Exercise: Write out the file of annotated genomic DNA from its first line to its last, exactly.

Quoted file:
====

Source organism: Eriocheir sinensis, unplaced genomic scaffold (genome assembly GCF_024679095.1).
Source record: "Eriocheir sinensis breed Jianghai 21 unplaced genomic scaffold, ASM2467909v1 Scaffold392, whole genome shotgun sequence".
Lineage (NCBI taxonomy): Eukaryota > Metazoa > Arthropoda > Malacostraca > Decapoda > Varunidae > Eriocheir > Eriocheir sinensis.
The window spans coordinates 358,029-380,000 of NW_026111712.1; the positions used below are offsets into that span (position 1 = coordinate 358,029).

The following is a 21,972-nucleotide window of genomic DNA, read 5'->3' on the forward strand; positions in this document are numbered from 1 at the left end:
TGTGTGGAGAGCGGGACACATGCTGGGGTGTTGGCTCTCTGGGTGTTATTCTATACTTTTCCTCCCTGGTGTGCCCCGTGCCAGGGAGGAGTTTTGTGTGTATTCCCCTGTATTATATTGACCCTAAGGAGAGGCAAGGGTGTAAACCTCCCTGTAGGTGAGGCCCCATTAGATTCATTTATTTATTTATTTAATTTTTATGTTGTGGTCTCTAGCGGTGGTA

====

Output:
Source organism: Eriocheir sinensis, unplaced genomic scaffold (genome assembly GCF_024679095.1).
Source record: "Eriocheir sinensis breed Jianghai 21 unplaced genomic scaffold, ASM2467909v1 Scaffold392, whole genome shotgun sequence".
Lineage (NCBI taxonomy): Eukaryota > Metazoa > Arthropoda > Malacostraca > Decapoda > Varunidae > Eriocheir > Eriocheir sinensis.
The window spans coordinates 358,029-380,000 of NW_026111712.1; the positions used below are offsets into that span (position 1 = coordinate 358,029).

The following is a 21,972-nucleotide window of genomic DNA, read 5'->3' on the forward strand; positions in this document are numbered from 1 at the left end:
TGTGTGGAGAGCGGGACACATGCTGGGGTGTTGGCTCTCTGGGTGTTATTCTATACTTTTCCTCCCTGGTGTGCCCCGTGCCAGGGAGGAGTTTTGTGTGTATTCCCCTGTATTATATTGACCCTAAGGAGAGGCAAGGGTGTAAACCTCCCTGTAGGTGAGGCCCCATTAGATTCATTTATTTATTTATTTAATTTTTATGTTGTGGTCTCTAGCGGTGGTA